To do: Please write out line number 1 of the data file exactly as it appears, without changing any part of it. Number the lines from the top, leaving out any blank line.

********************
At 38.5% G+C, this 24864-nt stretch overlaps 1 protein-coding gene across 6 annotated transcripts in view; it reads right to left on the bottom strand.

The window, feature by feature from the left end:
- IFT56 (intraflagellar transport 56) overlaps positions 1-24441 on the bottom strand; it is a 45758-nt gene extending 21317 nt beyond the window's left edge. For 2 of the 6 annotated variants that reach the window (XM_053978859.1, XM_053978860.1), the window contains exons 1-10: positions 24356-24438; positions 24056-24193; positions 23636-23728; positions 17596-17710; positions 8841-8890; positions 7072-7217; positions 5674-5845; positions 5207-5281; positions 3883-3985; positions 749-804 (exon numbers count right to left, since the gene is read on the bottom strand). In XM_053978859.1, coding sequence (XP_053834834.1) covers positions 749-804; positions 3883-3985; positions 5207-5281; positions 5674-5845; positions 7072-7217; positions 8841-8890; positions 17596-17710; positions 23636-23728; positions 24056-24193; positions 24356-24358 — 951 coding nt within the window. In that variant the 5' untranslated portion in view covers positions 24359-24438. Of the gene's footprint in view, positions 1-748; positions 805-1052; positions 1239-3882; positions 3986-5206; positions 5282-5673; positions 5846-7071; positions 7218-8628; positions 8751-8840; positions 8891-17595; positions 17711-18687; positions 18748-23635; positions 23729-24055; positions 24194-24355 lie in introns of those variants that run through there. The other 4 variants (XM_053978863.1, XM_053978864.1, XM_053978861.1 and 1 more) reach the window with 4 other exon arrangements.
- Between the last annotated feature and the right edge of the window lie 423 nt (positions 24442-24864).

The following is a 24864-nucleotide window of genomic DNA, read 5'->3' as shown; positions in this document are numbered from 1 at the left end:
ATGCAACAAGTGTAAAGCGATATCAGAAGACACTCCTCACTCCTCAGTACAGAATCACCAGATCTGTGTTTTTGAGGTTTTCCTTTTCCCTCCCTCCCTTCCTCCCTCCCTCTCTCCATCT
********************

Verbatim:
At 38.5% G+C, this 24864-nt stretch overlaps 1 protein-coding gene across 6 annotated transcripts in view; it reads right to left on the bottom strand.